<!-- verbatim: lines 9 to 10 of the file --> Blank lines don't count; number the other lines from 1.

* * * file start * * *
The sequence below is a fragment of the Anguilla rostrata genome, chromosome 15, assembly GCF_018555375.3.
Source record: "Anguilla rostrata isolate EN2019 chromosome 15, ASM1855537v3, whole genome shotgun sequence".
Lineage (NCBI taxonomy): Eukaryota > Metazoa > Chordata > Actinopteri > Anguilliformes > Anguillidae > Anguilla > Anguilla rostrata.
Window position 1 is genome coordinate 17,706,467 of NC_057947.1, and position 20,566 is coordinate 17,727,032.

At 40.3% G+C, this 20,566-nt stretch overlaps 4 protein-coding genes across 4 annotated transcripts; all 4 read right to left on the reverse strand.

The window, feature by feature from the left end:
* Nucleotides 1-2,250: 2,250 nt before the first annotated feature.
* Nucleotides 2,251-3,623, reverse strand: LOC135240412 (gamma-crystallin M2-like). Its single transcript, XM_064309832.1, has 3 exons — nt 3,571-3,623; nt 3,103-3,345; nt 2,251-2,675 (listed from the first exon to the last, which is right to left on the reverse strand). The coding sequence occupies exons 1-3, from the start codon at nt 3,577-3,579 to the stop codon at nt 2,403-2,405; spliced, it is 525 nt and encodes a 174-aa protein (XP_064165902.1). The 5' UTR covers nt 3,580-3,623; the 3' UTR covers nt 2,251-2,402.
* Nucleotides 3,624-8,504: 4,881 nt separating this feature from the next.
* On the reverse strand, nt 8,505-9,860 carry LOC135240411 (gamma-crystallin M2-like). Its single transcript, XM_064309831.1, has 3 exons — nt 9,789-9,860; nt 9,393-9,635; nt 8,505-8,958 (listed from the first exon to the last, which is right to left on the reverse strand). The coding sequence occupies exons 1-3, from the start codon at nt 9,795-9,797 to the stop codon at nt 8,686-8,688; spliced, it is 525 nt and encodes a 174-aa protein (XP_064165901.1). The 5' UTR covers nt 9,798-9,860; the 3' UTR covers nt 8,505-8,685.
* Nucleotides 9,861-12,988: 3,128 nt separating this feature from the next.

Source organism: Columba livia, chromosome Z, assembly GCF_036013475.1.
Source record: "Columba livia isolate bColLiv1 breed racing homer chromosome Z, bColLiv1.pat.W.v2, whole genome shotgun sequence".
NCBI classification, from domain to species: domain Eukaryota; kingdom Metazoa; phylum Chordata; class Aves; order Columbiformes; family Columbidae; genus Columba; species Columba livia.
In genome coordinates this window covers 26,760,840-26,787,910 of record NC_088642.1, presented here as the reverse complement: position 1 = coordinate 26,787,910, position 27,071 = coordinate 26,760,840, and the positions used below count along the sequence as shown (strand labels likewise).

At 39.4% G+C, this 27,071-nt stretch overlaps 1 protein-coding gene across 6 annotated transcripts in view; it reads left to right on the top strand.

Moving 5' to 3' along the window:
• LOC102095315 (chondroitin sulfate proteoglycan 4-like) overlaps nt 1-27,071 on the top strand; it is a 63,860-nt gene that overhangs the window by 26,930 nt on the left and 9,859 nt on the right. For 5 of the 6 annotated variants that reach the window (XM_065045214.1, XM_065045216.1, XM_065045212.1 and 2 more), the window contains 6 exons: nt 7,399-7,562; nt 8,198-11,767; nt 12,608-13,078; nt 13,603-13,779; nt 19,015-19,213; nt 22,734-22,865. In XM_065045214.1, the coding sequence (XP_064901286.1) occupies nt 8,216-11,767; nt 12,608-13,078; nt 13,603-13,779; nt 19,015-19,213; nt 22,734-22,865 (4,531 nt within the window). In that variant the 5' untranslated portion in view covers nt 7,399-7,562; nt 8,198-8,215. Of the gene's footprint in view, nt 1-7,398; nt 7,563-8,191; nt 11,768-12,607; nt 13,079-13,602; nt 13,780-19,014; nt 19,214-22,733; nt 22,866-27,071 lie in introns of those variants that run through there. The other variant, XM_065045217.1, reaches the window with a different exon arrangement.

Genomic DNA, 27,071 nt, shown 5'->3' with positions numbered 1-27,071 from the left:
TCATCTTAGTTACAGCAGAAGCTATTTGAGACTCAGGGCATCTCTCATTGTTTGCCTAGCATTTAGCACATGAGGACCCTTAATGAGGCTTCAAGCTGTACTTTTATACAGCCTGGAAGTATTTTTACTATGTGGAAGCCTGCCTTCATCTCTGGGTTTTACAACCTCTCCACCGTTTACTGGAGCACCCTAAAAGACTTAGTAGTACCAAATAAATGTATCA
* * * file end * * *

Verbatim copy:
* Nucleotides 3,624-8,504: 4,881 nt separating this feature from the next.
* On the reverse strand, nt 8,505-9,860 carry LOC135240411 (gamma-crystallin M2-like). Its single transcript, XM_064309831.1, has 3 exons — nt 9,789-9,860; nt 9,393-9,635; nt 8,505-8,958 (listed from the first exon to the last, which is right to left on the reverse strand). The coding sequence occupies exons 1-3, from the start codon at nt 9,795-9,797 to the stop codon at nt 8,686-8,688; spliced, it is 525 nt and encodes a 174-aa protein (XP_064165901.1). The 5' UTR covers nt 9,798-9,860; the 3' UTR covers nt 8,505-8,685.